One more highlight of my summer away was visiting, at long last, the Guggenheim Museum Bilbao. It’s only 2 hours’ drive from my family home, so it was an ideal day trip – and a fairly affordable one, too, with tickets priced at €13 (full price), €7.50 for seniors and under-26 and free for children under 12, all including an audio guide. When some galleries are closed for installation, the prices can drop as low as $8 and $5.
The first surprise was the city itself: as references to the ‘Bilbao effect’ usually imply that it was somehow saved from its post-industrial grime, I expected to see at least some signs of this not-so-distant derelict past – so it was a pleasant shock to walk along the wide riverside promenade, watching modern light rail glide by and studying with envy the stunning city centre apartment buildings. Basque towns are usually quite delightful – from posh Biarritz to picturesque Bayonne and maritime San Sebastian – but in Bilbao is on a whole different level: less quaint, more grand and prosperous, colourful and design-conscious.
There would be much to say about the building and the collections, so instead I’ve chosen the cultural tourism angle to look at the inner workings of this so-called ‘Bilbao Effect’.
The museum approach has a ritualistic feel to it: visitors slowly ascend towards this modern temple of culture, admiring its exterior signs of grandeur – two giant animals frame the building, Maman by Louise Bourgeois at one end, Puppy by Jeff Koons at the other, highly accessible and recognisable works by household names that look great in holiday snaps.
Inside, once over the slight commotion of the ticketing area, groups – mainly families and couples in relaxed casual wear on that summer weekday – are spat out, one by one, audio guide set to their own language in hand, ready to give themselves to the experience(s) laid out for them.
One of the very first things that all visitors get to hear, when they listen to the first orientation track and stand in the majestic atrium as instructed, is that the museum was created through a partnership between the Guggenheim Foundation, the Basque Country autonomous community, the province of Biscay and the city of Bilbao – and that it was very much intended to offer access to the highest standards of art and architecture to everyone.
The terms of the 75-year agreement are defined as such in an article published in The Art Newspaper:
The Basques agreed to cover the $100 million construction cost, to create a $50 million acquisitions fund, to pay a one-time $20 million fee to the Guggenheim and to subsidize the museum’s $12 million annual budget. In exchange, the Guggenheim would manage the institution, rotate parts of its own permanent collection through here and organize temporary shows.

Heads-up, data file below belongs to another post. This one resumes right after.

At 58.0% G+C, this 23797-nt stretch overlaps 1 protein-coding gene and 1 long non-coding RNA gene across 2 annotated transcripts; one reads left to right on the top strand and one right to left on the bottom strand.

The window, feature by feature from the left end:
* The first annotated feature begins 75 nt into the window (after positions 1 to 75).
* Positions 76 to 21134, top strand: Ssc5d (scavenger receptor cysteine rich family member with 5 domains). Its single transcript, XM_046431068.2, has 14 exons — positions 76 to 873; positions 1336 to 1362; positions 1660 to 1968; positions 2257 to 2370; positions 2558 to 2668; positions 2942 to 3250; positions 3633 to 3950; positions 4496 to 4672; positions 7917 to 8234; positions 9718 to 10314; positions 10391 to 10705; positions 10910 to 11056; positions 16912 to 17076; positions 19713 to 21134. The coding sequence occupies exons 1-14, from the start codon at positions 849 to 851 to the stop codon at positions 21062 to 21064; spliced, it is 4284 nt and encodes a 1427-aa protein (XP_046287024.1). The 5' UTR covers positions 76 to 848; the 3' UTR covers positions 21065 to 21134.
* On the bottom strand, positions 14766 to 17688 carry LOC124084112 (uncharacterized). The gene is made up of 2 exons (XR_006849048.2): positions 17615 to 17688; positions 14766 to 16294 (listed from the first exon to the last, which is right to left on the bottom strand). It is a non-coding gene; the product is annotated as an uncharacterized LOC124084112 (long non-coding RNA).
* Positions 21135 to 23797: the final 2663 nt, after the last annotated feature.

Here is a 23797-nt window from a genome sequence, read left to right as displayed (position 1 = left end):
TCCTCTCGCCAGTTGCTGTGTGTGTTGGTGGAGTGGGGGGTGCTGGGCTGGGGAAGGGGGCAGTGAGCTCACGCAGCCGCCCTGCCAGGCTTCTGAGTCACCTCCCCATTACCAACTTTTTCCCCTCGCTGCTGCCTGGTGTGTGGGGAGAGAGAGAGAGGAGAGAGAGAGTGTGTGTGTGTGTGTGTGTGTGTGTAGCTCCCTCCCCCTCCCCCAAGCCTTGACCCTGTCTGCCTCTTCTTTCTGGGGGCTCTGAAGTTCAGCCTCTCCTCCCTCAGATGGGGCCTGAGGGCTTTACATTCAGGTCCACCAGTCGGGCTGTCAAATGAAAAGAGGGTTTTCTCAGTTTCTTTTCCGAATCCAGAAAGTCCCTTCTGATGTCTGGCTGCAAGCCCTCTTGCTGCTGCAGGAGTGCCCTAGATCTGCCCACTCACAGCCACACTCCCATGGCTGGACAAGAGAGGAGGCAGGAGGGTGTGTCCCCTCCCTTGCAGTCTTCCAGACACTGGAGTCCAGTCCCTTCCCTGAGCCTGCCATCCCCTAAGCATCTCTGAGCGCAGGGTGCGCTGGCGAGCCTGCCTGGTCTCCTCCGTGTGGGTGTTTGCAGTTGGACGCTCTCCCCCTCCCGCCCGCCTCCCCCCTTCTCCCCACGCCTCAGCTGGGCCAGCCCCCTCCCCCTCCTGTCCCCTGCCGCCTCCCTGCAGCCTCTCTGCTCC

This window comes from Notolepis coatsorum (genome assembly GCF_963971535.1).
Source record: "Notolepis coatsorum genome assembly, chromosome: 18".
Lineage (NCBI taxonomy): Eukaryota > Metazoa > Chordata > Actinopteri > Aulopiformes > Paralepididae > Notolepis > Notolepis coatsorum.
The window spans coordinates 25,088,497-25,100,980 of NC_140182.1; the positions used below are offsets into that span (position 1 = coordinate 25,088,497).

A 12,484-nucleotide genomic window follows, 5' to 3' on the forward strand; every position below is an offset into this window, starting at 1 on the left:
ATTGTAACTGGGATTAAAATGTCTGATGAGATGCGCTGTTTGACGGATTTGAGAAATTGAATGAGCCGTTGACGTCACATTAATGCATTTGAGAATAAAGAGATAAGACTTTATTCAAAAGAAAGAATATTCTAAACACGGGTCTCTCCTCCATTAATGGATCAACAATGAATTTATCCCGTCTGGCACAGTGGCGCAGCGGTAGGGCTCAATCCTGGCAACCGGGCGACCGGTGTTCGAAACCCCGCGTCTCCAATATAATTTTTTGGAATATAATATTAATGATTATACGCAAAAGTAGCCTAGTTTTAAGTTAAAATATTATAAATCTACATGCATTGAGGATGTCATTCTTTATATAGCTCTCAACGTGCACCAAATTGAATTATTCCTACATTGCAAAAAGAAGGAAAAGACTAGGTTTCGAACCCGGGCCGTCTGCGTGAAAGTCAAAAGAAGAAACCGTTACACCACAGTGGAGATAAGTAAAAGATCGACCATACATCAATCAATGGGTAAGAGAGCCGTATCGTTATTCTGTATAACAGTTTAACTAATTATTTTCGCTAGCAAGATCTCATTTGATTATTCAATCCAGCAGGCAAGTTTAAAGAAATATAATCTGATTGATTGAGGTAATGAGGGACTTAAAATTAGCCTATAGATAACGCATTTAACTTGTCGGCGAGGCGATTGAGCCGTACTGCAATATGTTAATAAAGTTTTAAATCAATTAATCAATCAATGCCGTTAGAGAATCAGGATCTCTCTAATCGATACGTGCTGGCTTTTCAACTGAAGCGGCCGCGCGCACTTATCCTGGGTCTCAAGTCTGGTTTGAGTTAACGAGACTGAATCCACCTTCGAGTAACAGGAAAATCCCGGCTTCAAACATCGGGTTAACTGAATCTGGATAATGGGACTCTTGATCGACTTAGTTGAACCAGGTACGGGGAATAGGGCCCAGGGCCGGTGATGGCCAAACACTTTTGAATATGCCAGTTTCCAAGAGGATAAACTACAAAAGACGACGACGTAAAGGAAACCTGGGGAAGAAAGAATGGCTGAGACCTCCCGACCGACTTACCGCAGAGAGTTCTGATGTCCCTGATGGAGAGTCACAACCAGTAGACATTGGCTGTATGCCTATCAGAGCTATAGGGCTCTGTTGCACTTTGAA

Far from art for art’s sake, this public investment is a concerted effort of regeneration through culture, and it seems to have paid off:
In its first three years, almost 4 million tourists visited the museum, helping to generate about €500 million in economic activity. The regional council estimated that the money visitors spent on hotels, restaurants, shops and transport allowed it to collect €100 million in taxes, which more than paid for the building cost.
(Wikipedia via Financial Times)
Museums are increasingly used as “urban economic reactivators”, as outlined in this 2009 article found on Scholars-on-Bilbao, a public online archive of “academic works that analyse the urban regeneration of the city of Bilbao (e.g. strategic plans, infrastructures, the Guggenheim Museum Bilbao and dilemmas, cultural tourism, gentrification, uneven development, creative industries, artists … etc)”.
Authors Beatriz Plaza and Silke N. Haarich conclude:
The case of the Guggenheim Museum Bilbao is a symbol for the modern use of museums and their possible impact to change the fate of an entire city region. However, the reality is that the change was also due to a traditional strategy of urban revitalisation of a former industrial area in the heart of Bilbao. In addition, it was part of a wider strategy for structural change and economic reanimation of the province of Biscay and the Basque Country which included important investments in transport and environmental infrastructure, housing and entrepreneurial initiatives and industrial projects.
So if museums can play a key part in cultural regeneration planning, it is worth noting that they’re only the highly visible cherry-on-the-cake in the redevelopment and reputation of a city. In Bilbao, much of the work was started before the museum was erected – new subway system, new city airport, new bridges over the Nevion river – and much accomplished afterwards: Bilbao’s mayor, elected two years after the Guggenheim was built, just won the World Mayor of the Year 2012 Award for “transforming (a) declining city”.
Moreover, infrastructure needs to be connected and animated: this is when the intricate web of partnerships that supports an appealing cultural tourism offer comes into play. How to get there, where to stay, where to eat, what else to do: to every successful city break, there’s a myriad of negotiations, reciprocal agreements, media investments and decisions to be made.
“Cultural tourism is not a quick fix”, says Helen Palmer, director of Creative Tourist Consults: beyond partnerships, it takes leadership and a “brutally honest appraisal of (the) collective cultural offer”.
I couldn’t really speak for Bilbao as it was siesta time when I came out of the museum, but for a sampler of what’s on offer, this Guardian Travel feature is a good start.
All photos @artoffestivals – click on image for large version